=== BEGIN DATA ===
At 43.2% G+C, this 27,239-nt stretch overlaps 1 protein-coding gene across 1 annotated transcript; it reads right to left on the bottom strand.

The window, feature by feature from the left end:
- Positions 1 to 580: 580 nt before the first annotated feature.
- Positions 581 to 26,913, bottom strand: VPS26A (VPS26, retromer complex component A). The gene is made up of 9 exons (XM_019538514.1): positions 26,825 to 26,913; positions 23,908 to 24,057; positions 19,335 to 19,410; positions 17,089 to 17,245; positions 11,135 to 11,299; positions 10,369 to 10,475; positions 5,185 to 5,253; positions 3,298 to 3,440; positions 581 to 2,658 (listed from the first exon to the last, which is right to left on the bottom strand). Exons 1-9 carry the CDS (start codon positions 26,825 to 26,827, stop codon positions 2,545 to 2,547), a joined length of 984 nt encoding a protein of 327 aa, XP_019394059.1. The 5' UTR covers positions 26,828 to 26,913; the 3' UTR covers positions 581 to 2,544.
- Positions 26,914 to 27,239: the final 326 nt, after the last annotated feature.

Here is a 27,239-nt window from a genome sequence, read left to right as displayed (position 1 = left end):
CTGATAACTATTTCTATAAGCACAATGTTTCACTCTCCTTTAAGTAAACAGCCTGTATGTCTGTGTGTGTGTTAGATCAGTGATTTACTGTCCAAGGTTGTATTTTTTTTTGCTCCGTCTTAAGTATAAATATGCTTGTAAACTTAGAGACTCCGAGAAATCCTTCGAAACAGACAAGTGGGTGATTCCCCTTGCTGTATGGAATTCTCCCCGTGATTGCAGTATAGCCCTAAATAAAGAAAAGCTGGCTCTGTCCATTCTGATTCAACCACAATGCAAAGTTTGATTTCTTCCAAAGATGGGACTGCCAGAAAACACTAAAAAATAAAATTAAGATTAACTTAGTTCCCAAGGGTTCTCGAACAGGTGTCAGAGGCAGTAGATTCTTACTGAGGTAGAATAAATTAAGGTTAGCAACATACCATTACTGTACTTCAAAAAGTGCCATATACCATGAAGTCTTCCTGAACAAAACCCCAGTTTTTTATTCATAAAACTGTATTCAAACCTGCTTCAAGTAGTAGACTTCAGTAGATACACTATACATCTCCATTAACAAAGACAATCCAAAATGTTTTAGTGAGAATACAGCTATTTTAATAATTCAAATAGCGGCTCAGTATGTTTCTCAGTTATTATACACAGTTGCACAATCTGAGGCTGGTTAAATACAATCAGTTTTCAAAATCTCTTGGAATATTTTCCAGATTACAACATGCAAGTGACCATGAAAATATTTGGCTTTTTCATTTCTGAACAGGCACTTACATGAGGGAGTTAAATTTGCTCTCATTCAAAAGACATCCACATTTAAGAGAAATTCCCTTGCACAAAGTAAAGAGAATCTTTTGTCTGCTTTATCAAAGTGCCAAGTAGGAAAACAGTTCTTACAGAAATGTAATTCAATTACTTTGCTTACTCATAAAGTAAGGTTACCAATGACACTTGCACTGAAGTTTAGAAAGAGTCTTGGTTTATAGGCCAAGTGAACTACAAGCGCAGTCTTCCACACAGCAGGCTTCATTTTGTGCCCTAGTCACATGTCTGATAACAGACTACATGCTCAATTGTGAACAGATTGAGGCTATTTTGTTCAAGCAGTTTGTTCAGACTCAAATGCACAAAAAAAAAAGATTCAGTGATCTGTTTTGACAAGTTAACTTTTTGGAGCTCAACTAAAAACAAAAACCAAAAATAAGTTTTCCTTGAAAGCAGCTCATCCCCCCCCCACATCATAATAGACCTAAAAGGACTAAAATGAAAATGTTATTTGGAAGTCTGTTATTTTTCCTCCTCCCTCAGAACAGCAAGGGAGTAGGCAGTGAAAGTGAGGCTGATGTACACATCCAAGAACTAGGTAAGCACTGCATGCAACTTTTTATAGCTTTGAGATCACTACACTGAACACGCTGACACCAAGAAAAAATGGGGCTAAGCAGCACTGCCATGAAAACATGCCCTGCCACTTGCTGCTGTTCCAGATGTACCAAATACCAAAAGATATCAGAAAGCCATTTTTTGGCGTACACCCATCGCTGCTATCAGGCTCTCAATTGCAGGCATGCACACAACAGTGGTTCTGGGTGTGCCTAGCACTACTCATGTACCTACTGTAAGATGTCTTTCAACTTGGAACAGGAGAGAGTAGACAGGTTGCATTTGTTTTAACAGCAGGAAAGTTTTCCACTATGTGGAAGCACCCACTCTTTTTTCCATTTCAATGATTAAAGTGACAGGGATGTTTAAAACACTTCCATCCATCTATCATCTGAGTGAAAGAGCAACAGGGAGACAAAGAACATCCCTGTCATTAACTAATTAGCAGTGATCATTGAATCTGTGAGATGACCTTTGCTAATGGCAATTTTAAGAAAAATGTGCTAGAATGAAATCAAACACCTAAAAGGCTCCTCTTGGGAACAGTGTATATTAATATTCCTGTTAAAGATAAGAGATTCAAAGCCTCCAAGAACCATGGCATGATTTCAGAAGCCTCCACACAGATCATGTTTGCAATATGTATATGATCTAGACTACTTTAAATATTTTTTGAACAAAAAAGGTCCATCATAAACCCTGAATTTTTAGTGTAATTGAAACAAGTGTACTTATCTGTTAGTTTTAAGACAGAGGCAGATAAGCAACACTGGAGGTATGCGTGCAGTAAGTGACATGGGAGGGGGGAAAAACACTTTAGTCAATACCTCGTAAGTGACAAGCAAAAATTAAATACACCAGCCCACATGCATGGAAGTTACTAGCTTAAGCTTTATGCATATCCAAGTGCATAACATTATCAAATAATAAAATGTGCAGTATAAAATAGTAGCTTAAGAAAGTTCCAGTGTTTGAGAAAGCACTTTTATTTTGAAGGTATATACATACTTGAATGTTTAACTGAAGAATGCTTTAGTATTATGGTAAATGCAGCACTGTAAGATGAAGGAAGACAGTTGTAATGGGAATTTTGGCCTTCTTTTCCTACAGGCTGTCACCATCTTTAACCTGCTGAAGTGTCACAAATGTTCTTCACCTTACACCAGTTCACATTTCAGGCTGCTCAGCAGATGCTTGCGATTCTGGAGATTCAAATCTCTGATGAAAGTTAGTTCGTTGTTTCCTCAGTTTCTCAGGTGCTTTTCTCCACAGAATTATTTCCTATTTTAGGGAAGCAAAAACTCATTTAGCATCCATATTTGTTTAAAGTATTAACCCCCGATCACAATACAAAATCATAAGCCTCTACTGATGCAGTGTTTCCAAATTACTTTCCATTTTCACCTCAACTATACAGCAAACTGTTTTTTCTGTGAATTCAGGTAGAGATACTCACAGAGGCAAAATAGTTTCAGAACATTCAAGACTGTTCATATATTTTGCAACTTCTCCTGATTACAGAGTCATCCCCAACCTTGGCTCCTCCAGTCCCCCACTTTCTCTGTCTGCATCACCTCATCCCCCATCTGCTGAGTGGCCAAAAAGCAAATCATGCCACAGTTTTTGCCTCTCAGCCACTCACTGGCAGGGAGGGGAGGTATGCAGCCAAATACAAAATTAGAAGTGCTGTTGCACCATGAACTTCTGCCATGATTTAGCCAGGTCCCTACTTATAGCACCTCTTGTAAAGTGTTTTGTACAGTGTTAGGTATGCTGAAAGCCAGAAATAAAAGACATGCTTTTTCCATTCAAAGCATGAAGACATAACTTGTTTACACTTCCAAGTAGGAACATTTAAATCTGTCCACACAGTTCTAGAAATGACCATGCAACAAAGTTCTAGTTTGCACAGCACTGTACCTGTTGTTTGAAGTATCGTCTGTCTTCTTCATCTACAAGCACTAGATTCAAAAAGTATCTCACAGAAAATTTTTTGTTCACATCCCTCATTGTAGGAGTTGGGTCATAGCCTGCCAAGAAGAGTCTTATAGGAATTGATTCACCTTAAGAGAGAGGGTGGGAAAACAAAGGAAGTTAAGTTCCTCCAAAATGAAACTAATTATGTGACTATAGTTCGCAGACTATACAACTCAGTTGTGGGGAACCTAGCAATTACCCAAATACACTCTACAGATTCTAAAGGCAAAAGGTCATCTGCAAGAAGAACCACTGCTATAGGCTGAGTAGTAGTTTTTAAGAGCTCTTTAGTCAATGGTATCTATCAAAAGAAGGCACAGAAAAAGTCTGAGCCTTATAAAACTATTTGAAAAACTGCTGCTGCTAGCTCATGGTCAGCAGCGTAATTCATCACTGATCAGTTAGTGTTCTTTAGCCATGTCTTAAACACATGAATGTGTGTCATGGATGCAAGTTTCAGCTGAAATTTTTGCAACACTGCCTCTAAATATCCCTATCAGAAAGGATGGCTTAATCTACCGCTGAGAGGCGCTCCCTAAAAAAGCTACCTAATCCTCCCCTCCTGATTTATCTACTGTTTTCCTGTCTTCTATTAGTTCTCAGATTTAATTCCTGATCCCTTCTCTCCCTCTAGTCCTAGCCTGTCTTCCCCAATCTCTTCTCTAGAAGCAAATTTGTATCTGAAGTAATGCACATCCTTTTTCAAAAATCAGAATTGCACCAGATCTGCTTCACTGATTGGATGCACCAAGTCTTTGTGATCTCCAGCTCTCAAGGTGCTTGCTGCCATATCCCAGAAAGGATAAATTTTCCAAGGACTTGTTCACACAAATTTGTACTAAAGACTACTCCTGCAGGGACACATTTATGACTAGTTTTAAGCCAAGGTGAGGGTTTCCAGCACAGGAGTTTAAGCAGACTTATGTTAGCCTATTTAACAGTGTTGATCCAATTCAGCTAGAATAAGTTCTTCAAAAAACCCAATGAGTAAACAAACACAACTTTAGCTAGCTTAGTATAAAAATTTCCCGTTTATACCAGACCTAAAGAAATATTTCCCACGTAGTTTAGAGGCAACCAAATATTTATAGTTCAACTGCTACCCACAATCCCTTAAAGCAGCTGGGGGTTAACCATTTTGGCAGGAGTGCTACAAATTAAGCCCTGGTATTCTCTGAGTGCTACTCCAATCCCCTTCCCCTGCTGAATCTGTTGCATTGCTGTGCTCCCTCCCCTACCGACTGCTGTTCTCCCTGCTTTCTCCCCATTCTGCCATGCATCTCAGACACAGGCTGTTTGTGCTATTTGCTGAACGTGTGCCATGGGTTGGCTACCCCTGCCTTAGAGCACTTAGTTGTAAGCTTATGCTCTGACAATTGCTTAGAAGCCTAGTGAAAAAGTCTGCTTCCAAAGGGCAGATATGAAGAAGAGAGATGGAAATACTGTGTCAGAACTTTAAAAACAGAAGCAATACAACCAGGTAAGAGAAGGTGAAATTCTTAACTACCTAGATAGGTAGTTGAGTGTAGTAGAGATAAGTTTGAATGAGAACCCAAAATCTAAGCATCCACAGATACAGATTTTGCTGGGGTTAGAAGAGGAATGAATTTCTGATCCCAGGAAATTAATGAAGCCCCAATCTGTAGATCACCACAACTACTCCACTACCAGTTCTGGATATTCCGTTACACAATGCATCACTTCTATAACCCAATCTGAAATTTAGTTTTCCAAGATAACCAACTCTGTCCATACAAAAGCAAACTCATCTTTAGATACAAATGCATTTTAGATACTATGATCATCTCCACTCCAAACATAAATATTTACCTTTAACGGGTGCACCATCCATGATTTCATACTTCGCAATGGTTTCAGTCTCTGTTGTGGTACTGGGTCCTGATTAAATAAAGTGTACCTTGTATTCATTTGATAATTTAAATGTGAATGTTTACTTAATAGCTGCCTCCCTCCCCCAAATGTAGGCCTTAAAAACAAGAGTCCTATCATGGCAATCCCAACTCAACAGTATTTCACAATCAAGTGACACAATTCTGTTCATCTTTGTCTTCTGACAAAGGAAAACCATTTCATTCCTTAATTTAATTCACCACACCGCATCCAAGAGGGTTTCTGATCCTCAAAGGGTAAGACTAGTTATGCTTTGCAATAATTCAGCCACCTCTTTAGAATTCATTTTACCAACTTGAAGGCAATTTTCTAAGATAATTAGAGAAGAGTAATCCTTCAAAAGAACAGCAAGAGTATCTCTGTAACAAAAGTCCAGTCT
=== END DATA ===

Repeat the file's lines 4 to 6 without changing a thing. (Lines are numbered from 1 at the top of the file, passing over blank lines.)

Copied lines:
- Positions 581 to 26,913, bottom strand: VPS26A (VPS26, retromer complex component A). The gene is made up of 9 exons (XM_019538514.1): positions 26,825 to 26,913; positions 23,908 to 24,057; positions 19,335 to 19,410; positions 17,089 to 17,245; positions 11,135 to 11,299; positions 10,369 to 10,475; positions 5,185 to 5,253; positions 3,298 to 3,440; positions 581 to 2,658 (listed from the first exon to the last, which is right to left on the bottom strand). Exons 1-9 carry the CDS (start codon positions 26,825 to 26,827, stop codon positions 2,545 to 2,547), a joined length of 984 nt encoding a protein of 327 aa, XP_019394059.1. The 5' UTR covers positions 26,828 to 26,913; the 3' UTR covers positions 581 to 2,544.
- Positions 26,914 to 27,239: the final 326 nt, after the last annotated feature.

Here is a 27,239-nt window from a genome sequence, read left to right as displayed (position 1 = left end):